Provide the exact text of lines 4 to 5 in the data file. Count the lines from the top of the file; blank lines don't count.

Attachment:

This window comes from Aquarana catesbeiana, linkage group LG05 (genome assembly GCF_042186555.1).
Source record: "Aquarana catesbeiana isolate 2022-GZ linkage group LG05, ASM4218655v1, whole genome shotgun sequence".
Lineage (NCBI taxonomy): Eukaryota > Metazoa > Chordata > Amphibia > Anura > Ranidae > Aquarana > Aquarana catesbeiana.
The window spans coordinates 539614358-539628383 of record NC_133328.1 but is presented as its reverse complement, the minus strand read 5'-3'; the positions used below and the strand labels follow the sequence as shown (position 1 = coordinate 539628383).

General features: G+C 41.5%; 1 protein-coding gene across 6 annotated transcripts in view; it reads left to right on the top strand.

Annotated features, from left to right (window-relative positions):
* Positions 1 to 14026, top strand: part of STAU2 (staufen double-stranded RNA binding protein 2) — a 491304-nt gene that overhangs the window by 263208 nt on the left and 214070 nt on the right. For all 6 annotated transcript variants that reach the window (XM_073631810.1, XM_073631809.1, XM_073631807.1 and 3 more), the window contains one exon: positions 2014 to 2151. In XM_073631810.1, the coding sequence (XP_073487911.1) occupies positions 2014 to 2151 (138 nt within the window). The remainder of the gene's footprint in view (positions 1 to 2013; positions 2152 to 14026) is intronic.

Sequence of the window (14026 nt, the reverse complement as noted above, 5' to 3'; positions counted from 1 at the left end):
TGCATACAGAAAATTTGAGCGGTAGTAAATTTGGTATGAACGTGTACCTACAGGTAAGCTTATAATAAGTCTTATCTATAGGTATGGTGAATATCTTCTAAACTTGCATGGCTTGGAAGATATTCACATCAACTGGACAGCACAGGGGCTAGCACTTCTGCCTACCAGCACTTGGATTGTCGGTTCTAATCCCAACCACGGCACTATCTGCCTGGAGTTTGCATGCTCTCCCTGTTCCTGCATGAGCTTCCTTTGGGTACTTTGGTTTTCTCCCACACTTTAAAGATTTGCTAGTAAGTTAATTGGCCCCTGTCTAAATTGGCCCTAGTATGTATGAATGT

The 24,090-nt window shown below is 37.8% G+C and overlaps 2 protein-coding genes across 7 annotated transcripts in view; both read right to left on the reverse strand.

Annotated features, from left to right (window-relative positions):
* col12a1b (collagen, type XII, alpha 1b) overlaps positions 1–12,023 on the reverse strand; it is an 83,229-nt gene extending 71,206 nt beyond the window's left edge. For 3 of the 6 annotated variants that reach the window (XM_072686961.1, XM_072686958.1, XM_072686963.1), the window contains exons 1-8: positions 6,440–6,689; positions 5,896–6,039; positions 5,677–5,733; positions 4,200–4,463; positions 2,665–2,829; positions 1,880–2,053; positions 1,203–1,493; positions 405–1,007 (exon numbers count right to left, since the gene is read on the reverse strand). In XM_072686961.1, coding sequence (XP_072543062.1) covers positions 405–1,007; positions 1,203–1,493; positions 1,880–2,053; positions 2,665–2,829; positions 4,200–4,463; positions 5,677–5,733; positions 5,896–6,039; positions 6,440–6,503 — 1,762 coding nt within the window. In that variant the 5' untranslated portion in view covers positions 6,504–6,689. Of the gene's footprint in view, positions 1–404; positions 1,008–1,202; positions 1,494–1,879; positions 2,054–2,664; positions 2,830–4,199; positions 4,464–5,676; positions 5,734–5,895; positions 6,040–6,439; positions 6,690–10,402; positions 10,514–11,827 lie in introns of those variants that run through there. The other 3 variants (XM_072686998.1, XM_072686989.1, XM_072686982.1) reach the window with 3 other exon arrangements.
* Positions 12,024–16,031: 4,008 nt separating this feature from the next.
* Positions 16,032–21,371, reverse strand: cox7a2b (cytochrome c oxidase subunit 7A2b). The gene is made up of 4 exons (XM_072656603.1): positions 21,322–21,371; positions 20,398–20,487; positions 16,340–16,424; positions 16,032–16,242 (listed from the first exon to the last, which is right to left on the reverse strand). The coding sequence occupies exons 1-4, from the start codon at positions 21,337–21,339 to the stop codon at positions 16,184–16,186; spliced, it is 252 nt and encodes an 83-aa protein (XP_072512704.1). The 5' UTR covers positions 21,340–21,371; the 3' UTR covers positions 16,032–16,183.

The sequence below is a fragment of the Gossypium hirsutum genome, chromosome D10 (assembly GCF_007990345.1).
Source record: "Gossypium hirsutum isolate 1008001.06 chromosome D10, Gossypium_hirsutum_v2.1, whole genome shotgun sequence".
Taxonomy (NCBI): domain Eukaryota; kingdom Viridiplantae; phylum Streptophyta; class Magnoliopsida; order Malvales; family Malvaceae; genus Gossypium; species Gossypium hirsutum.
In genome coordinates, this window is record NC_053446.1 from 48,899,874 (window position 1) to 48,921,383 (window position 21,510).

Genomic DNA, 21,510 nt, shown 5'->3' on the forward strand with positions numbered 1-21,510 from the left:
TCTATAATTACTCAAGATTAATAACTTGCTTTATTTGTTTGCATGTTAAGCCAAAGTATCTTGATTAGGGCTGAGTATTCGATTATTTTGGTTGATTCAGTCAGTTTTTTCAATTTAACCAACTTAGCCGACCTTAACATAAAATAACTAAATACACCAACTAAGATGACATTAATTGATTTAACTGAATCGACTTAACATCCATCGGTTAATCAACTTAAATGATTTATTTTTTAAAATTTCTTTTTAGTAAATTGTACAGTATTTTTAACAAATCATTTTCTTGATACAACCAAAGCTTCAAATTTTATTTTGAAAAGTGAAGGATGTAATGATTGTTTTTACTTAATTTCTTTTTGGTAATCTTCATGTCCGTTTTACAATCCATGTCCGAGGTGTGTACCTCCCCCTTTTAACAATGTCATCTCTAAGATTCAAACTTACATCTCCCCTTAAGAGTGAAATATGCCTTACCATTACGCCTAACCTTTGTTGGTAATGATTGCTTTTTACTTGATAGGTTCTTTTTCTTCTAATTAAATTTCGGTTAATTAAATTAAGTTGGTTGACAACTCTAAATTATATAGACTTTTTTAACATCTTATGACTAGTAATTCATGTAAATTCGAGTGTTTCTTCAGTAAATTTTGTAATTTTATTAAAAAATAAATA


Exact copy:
The window spans coordinates 539614358-539628383 of record NC_133328.1 but is presented as its reverse complement, the minus strand read 5'-3'; the positions used below and the strand labels follow the sequence as shown (position 1 = coordinate 539628383).

General features: G+C 41.5%; 1 protein-coding gene across 6 annotated transcripts in view; it reads left to right on the top strand.